The simple answer is that AIPLA is a meritocracy; it appreciates and promotes its volunteers.
Many years ago – although it seems like just yesterday – I was a junior associate attending an AIPLA Annual Meeting, where Ken Krosin, Chair of the AIPLA Patent Litigation Committee, started talking about publishing a summary of Federal Circuit decisions. He had lists sorted by subject matter, so I picked the shortest one – double patenting – and got involved by summarizing those cases. I guess I did a decent job because when the idea to follow a new case called Markman was raised, the next Chair of the Patent Litigation Committee, Mark Abate, said, “Jeff, why don’t you form a sub-committee.” Later, when I suggested that the subcommittee ought to put together a White Paper to help judges deal with Markman, people jumped on board and it was eventually published in the AIPLA Quarterly Journal.
The point is that AIPLA recognizes and values ideas, and welcomes volunteers. Those initial efforts led me to become Vice Chair and then Chair of the Patent Litigation Committee, which led to a seat on the Board of Directors, and now, here I am as President. It’s the path that every President before me took, and the ones that those after me will likely follow as well. I assure you that the journey has been filled with wonderful, invaluable experiences, and I have been in the company of people who have become lifelong friends and colleagues. More directly, let me say that if I can do it – you can do it too.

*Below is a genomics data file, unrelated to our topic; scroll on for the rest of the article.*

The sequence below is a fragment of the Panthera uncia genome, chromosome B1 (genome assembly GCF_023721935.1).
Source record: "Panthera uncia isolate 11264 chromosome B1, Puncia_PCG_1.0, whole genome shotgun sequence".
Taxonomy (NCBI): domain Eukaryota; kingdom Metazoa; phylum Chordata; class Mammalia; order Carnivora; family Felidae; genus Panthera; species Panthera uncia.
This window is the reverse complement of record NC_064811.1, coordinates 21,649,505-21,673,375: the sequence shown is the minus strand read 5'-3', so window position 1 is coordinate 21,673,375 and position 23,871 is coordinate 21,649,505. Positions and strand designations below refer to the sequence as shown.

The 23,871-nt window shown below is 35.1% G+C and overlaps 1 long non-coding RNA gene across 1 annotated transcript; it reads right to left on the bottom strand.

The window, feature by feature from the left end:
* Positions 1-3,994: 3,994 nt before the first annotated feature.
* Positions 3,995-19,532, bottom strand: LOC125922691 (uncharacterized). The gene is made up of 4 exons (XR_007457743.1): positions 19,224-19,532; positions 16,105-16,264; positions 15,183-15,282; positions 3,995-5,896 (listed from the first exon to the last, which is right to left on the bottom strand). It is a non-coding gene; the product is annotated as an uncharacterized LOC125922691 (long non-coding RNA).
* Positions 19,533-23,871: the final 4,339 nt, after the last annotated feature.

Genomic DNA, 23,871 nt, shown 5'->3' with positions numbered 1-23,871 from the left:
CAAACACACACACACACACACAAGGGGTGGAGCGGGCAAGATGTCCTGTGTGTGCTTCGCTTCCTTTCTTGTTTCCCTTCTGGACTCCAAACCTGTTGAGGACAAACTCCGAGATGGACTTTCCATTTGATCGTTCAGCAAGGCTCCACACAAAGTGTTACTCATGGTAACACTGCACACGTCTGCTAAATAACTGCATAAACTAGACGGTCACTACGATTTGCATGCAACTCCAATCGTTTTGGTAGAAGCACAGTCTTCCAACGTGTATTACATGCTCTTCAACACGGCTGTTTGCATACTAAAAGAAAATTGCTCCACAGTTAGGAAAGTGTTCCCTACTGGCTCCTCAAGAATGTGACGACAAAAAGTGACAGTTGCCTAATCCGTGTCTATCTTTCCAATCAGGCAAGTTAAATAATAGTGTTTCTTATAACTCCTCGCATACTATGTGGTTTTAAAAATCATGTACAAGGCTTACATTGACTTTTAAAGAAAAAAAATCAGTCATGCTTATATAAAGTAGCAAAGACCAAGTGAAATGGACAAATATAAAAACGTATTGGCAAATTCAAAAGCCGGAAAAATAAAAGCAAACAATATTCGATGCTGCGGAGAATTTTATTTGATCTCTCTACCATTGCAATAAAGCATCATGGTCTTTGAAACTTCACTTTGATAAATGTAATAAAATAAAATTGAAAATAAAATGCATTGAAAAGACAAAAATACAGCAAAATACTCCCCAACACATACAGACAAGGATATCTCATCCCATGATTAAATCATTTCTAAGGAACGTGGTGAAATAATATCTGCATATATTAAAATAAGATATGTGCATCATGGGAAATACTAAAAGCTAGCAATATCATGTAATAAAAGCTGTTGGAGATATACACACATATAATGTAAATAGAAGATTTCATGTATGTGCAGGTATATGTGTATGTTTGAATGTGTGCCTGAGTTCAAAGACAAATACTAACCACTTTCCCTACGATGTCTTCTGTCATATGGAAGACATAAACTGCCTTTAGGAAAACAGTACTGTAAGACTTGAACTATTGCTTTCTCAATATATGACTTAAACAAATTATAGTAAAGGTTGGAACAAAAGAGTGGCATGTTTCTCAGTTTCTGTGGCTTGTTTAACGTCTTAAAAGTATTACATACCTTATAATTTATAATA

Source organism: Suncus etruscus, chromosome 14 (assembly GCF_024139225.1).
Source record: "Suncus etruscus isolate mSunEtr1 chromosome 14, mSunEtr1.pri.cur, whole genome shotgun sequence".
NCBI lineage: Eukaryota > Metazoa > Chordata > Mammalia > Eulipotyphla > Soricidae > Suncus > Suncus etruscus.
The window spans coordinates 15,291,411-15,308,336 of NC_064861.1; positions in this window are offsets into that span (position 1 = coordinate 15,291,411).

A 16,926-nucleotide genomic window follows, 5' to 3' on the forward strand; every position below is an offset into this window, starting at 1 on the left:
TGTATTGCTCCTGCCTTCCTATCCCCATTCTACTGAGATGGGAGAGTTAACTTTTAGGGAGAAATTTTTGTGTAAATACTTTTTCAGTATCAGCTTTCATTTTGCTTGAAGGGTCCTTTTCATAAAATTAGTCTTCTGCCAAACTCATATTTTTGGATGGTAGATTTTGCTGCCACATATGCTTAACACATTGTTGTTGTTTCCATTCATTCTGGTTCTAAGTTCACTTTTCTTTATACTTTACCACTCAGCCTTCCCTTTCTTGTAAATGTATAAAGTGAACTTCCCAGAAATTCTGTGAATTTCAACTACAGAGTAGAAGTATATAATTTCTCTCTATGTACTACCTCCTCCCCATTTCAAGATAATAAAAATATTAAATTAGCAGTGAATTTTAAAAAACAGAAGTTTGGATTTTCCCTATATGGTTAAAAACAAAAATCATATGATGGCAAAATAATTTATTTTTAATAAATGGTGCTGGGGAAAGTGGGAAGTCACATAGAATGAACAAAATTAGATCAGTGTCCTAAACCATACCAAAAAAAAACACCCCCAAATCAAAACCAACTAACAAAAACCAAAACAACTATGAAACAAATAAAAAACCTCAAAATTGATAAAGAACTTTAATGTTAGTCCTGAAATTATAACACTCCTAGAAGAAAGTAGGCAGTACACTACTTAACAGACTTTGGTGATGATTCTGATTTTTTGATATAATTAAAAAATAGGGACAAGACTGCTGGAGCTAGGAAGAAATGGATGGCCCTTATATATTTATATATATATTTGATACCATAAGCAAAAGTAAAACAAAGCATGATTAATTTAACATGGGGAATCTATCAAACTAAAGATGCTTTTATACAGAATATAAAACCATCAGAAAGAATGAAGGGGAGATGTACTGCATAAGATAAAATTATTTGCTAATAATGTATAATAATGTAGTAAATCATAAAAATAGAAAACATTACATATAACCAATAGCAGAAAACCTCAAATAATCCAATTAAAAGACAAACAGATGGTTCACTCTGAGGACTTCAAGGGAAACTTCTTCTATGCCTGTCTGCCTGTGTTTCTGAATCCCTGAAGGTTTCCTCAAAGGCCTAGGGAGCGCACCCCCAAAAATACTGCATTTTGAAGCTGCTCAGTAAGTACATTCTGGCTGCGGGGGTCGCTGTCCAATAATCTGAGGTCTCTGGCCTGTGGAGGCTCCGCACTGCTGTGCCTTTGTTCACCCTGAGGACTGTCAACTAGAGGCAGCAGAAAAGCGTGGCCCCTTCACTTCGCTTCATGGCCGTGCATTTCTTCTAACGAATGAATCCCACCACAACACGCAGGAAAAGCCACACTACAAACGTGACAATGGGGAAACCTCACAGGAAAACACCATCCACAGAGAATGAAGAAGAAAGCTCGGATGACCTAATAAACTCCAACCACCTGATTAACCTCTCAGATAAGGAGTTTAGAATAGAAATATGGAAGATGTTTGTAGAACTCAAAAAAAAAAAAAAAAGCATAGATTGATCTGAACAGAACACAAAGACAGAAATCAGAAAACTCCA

By the way, if people want help in getting involved, AIPLA has a great mentoring committee that will set up one-on-one mentors. And there are many committees that would be of interest, based upon areas of practice. In short, like so many other opportunities in life, AIPLA can be what you make of it. So who knows? In a few years I may be sitting at my desk and reading your musings as President of AIPLA.